Free Access
Volume 604, August 2017
Article Number A81
Number of page(s) 14
Section Interstellar and circumstellar matter
Published online 11 August 2017

© ESO, 2017

1. Introduction

Our solar system resides in a low-density region of the interstellar medium (ISM), partially filled with hot, soft X-ray emitting plasma, known as the Local Bubble (LB). While the existence of this superbubble (SB) is widely accepted today, not least because it was found to be responsible for about 60% of the 1 / 4-keV flux in the Galactic plane (Galeazzi et al. 2014), its exact origin is still a matter of ongoing debate. The LB extends roughly 200 pc in the Galactic plane, and 600 pc perpendicular to it, with an inclination of about 20° relative to the axis of Galactic rotation (cf. Lallement et al. 2003). If we assume that it was created by several nearby supernova (SN) explosions in the last 10 Myr (e.g. Smith & Cox 2001), we are faced with the problem that no young stellar cluster could be found inside its boundaries.

One obvious way out of this dilemma was to scan the solar neighbourhood for moving groups of stars that might have once crossed the boundary of the LB and, additionally, provided an adequate number of SNe in order to explain both the present LB extent and the detected soft X-ray emission. For that purpose, Berghöfer & Breitschwerdt (2002) calculated stellar trajectories of the nearby Pleiades subgroup B1 backwards in time. Applying an integer-binned initial mass function (IMF) they inferred the number of SNe in the past, determined their explosion sites from the trajectories, and their explosion times from their main-sequence life times (assuming that all stars in the cluster are born coevally). Similar conclusions were drawn from an independent study by Maíz-Apellániz (2001). Later, Fuchs et al. (2006) performed an ab initio search scrutinising all stars with sufficient kinematical data available within a heliocentric volume of 400 pc diameter. Using the Hipparcos catalogue and a compilation of radial velocities, they came up with a sample of B stars concentrated in both real and velocity space, which were then identified as members of the Sco-Cen OB association. Tracing back in time this sample, Fuchs et al. found that the stars had entered the present LB volume rather off-centre 10 to 15 Myr ago, and that since then, 14 to 20 SN explosions should have occurred, which delivered enough energy to explain the current size of the LB and its ionisation state.

A deeper understanding of the nonlinear evolution and structure of the ISM in general and the LB in particular can only be gained from solving the full-blown set of hydrodynamical (HD) and magnetohydrodynamical (MHD) equations through numerical simulations. While early studies of the global ISM could only consider very few physical processes on small, two-dimensional domains at low numerical resolution (Bania & Lyon 1980; Chiang & Prendergast 1985; Chiang & Bregman 1988; Rosen et al. 1993), the advance in computational capabilities not only allowed for the inclusion of additional physics (like magnetic fields) and larger-scale domains (Passot et al. 1996; Rosen & Bregman 1995), but eventually also the leap into the third dimension (Mac Low et al. 1998; Stone et al. 1998; Padoan & Nordlund 1999). More recent works can be roughly divided into three classes according to their box size (and the highest resolution associated with it): small-scale (Balsara et al. 2004; Piontek & Ostriker 2007), meso-scale (de Avillez & Breitschwerdt 2004, 2005; Slyz et al. 2005; Gressel et al. 2008; Joung et al. 2009; Girichidis et al. 2015), and large-scale (Hanasz et al. 2009; Dobbs et al. 2011). A physically realistic three-dimensional model that covers all dynamical ranges of an entire galaxy is still out of reach, though there are efforts to achieve this to some degree by coupling the adaptive mesh refinement (AMR) technique with zoom-ins to specific regions (see e.g. Renaud et al. 2013, and follow-up studies).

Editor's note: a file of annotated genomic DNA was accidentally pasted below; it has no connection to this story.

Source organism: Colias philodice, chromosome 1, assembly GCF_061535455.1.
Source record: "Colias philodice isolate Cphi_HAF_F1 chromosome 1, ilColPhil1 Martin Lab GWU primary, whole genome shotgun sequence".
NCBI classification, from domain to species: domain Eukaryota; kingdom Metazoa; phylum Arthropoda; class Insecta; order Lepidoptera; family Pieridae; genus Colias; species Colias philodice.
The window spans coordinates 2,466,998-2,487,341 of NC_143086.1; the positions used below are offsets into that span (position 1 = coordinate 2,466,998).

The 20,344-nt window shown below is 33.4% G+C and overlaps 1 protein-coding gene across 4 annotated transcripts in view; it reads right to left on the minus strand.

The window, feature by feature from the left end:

Taking their modelled ISM as a typical background medium, Breitschwerdt & de Avillez (2006) further tested the aforementioned LB formation scenario under more realistic conditions. They found that the bubble’s extension, as well as its ion column density ratios (see de Avillez & Breitschwerdt 2009, 2012), matched ultraviolet data, as obtained e.g. with FUSE (Oegerle et al. 2005; Savage & Lehner 2006), remarkably well.

Another interesting way to validate evolution models for the LB is to search for traces of the involved SNe on Earth, manifesting themselves as geological isotope anomalies. Ellis et al. (1996) identified several possible target isotopes for such a study, including 60Fe (see also Korschinek et al. 1996), which is believed to be produced primarily in core-collapse and electron-capture SNe of massive stars, with mass M ≳ 8 M, via successive neutron capture on preexisting Fe isotopes, both before and during the explosion (Timmes et al. 1995; Wanajo et al. 2013). Other suggested sources are asymptotic giant branch (AGB; Busso et al. 2003) and super-AGB (SAGB; Lugaro et al. 2012) stars, as well as a rare class of high-density thermonuclear SNe (Woosley 1997).